NIH Funds Research Network Focused On HIV-infected Youth

The Maryland based biomedical research institute has recently funded for a research network focusing on adolescents’ health and wellbeing and individuals at risk of acquiring HIV or have a history of HIV related illnesses. The National Institute of Health granted $24 million to this project in 2016. The money will be used for three research centers and a data coordinating center that will make up the Adolescent Medicine Trials Network for HIV/AIDS Interventions (ATN).

Bill G Kapogiannis, MD, network co-director and medical officer at the Eunice Kennedy Shriver National Institute of Child Health and Human Development (NICHD), said that the NIH provided most of the funding for the project. Most new HIV infections occur in young people. Many in this population go a long time before they find out they have HIV and often do not get the care they need.”

Due to the intricate nature of the disease, Dr Kapogiannis exclaimed that patients’ health can be adversely affected as the disease can even pass through fluids via sexual contact on to their partners. This latest project is meant to safeguard the youth who are at a potential risk of contracting the disease, and also to assist them to take part in various research studies and clinical trials that are focused on improving their health and other participants’ health.

The recently funded ATN centers will be the settings for the HIV studies aimed at preventing HIV infection among youth. The centers will also aim to recruit HIV-infected youth for clinical trials to ameliorate and safeguard their health and prevent transmission of the virus to other people.

Dr Sonia Lee, PhD, network co-director and program officer at NICHD, said, “Many at-risk youth are not aware that they need HIV and STI testing or prevention services. ATN studies will focus on helping this population engage with available services and avoid behaviors that increase the risk of HIV infection.”

The investment will be used to fund three leadership hubs and a coordinating center. The network will allow more precise coordinated care as it will be a resource for information sharing. Scientists and researchers within the network will direct research projects by collaborating with other fellow scientists and researchers from other institutes and within the network.

Researchers in each leadership hub will develop associations with clinical sites in urban centers across the United States that have proficiency in conducting research studies and in providing care for HIV-infected youth.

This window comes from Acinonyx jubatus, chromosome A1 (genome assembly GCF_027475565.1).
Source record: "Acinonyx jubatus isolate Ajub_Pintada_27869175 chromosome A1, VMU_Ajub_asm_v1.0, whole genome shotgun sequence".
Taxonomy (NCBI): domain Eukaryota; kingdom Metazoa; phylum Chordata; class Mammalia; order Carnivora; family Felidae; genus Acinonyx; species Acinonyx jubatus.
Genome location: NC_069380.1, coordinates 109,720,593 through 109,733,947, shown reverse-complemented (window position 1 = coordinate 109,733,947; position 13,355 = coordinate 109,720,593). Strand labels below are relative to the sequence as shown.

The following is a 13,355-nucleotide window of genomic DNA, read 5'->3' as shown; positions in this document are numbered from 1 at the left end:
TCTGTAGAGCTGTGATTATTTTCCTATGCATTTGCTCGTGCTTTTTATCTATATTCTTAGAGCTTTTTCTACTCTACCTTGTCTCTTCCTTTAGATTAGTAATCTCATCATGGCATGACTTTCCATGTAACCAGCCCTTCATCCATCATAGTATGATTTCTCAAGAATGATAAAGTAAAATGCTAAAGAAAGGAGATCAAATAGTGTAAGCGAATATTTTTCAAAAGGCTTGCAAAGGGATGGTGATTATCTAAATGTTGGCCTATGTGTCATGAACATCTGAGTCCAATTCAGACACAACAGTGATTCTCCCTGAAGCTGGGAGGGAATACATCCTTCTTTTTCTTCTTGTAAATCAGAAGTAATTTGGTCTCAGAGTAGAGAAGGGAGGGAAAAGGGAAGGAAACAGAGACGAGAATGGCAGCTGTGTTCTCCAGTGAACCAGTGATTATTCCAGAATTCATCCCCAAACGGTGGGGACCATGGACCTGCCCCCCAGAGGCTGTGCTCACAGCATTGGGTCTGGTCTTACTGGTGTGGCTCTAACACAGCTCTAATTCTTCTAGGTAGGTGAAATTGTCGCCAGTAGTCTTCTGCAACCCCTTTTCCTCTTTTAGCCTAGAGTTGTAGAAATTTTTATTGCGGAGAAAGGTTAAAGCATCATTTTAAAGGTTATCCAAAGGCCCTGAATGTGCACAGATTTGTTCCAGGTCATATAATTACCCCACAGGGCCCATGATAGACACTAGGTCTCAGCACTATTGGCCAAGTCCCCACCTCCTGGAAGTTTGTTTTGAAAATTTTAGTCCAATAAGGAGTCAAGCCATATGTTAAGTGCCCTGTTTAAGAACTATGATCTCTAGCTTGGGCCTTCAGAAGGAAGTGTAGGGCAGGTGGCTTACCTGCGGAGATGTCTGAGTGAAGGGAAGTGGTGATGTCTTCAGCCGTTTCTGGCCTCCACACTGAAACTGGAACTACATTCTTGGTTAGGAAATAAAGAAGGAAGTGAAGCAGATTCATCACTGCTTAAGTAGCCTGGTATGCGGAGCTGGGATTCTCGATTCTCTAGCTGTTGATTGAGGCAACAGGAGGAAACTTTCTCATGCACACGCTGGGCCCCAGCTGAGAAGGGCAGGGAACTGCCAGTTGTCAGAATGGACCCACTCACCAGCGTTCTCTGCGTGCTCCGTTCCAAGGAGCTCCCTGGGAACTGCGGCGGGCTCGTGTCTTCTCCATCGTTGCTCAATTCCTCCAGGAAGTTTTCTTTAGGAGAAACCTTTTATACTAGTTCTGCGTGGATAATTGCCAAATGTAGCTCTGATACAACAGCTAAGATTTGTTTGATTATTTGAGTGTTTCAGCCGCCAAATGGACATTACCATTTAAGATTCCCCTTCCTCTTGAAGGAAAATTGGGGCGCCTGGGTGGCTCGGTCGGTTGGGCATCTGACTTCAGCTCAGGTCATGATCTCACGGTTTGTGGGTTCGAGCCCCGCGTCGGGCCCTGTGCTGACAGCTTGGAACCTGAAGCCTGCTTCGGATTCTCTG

The lead investigators and hub leaders are: Sylvie Naar-King, PhD, Wayne State University, Detroit; Bonita Stanton, PhD, Seton Hall University, South Orange, New Jersey; Jeffrey Parsons, PhD, Hunter College, New York City; Mary Jane Rotheram-Borus, PhD, University of California, Los Angeles; and Lisa Hightow-Weidman, MD, University of North Carolina, Chapel Hill; and Patrick Sullivan, MD, Emory University, Atlanta.

Dr Michael Hudgens, PhD, and Dr Myra Carpenter, PhD, will be the co-principal investigators for the coordinating center at University of North Carolina, Chapel Hill. The center will act as the central resource for network communications, bio sample cataloging and data management.

Further funding for the ATN project will be managed by the NIH Office of AIDS Research. Other NIH institutes that will work with the ATN are the National Institute of Mental Health, the National Institute on Drug Abuse, and the National Institute on Minority Health and Health Disparities.

This is not the first time that NIH has worked on HIV research.

HIV Research Has Made A Lot Of Breakthroughs Recently

A recent study published in Science discovered a new cure for combating HIV virus. The study, partially sponsored by NIH, found that majority of people had a specific B cell that could be taught to respond to HIV proteins.

Previous theories supported a notion of the immune system producing specific precursors of human B cells which can be trained to produce antibodies (bnAbs) that can target and kill HIV cells, and progressively train the immune system to fight off potentially all strains of HIV virus.

Training the immune system would involve injecting the blood with several rounds of vaccination. Each round would consist of different strains of HIV virus, that would toughen the immune system, step by step, towards a stronger mechanism enough to successfully fight off HIV.

In this research, scientists conducted modelling experiments to investigate if a bioengineered protein can mimic the HIV envelope protein to produce the bnAbs antibodies. The engineered protein eOD-GT8 was used as an indicator for the precursors in blood to be modified and activated to produce antibodies.

The HIV research is alive and well, and may even help rid of the world once and for all of this virus which quickly spreads and attacks the immune system. HIV can also spread to fetuses in pregnant women, which is something that soon-to-be-mothers should be aware of.

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